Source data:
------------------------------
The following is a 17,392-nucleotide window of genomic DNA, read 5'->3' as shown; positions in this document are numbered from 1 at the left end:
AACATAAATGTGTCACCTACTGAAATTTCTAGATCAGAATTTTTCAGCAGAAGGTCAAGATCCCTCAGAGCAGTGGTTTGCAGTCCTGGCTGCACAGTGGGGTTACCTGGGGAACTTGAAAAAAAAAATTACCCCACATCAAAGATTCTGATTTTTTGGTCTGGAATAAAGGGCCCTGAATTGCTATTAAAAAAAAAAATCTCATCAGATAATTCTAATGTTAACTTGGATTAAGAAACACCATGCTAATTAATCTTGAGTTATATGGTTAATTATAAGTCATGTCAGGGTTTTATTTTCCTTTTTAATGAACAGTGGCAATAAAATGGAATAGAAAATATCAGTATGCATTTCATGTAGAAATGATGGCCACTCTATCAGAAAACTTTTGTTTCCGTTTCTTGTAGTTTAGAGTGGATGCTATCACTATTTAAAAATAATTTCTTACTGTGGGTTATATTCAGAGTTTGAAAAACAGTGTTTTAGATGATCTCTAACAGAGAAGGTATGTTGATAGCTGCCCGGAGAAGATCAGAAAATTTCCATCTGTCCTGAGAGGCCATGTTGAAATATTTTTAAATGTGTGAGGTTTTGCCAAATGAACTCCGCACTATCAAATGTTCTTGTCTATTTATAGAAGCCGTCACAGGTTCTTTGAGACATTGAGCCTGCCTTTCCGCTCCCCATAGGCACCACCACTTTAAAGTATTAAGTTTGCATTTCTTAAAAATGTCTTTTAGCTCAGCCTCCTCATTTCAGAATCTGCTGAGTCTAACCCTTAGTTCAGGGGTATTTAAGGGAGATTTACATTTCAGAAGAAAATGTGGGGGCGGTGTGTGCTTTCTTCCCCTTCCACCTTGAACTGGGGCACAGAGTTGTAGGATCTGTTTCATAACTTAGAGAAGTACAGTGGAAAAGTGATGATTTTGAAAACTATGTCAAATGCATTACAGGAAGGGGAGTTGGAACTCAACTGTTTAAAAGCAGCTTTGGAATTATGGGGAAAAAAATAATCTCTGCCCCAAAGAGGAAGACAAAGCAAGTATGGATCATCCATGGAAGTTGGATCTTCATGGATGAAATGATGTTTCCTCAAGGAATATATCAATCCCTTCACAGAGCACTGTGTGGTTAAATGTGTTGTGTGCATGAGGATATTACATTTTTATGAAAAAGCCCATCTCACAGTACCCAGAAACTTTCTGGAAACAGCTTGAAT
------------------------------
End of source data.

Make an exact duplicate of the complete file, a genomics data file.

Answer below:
The following is a 17,392-nucleotide window of genomic DNA, read 5'->3' as shown; positions in this document are numbered from 1 at the left end:
AACATAAATGTGTCACCTACTGAAATTTCTAGATCAGAATTTTTCAGCAGAAGGTCAAGATCCCTCAGAGCAGTGGTTTGCAGTCCTGGCTGCACAGTGGGGTTACCTGGGGAACTTGAAAAAAAAAATTACCCCACATCAAAGATTCTGATTTTTTGGTCTGGAATAAAGGGCCCTGAATTGCTATTAAAAAAAAAAATCTCATCAGATAATTCTAATGTTAACTTGGATTAAGAAACACCATGCTAATTAATCTTGAGTTATATGGTTAATTATAAGTCATGTCAGGGTTTTATTTTCCTTTTTAATGAACAGTGGCAATAAAATGGAATAGAAAATATCAGTATGCATTTCATGTAGAAATGATGGCCACTCTATCAGAAAACTTTTGTTTCCGTTTCTTGTAGTTTAGAGTGGATGCTATCACTATTTAAAAATAATTTCTTACTGTGGGTTATATTCAGAGTTTGAAAAACAGTGTTTTAGATGATCTCTAACAGAGAAGGTATGTTGATAGCTGCCCGGAGAAGATCAGAAAATTTCCATCTGTCCTGAGAGGCCATGTTGAAATATTTTTAAATGTGTGAGGTTTTGCCAAATGAACTCCGCACTATCAAATGTTCTTGTCTATTTATAGAAGCCGTCACAGGTTCTTTGAGACATTGAGCCTGCCTTTCCGCTCCCCATAGGCACCACCACTTTAAAGTATTAAGTTTGCATTTCTTAAAAATGTCTTTTAGCTCAGCCTCCTCATTTCAGAATCTGCTGAGTCTAACCCTTAGTTCAGGGGTATTTAAGGGAGATTTACATTTCAGAAGAAAATGTGGGGGCGGTGTGTGCTTTCTTCCCCTTCCACCTTGAACTGGGGCACAGAGTTGTAGGATCTGTTTCATAACTTAGAGAAGTACAGTGGAAAAGTGATGATTTTGAAAACTATGTCAAATGCATTACAGGAAGGGGAGTTGGAACTCAACTGTTTAAAAGCAGCTTTGGAATTATGGGGAAAAAAATAATCTCTGCCCCAAAGAGGAAGACAAAGCAAGTATGGATCATCCATGGAAGTTGGATCTTCATGGATGAAATGATGTTTCCTCAAGGAATATATCAATCCCTTCACAGAGCACTGTGTGGTTAAATGTGTTGTGTGCATGAGGATATTACATTTTTATGAAAAAGCCCATCTCACAGTACCCAGAAACTTTCTGGAAACAGCTTGAAT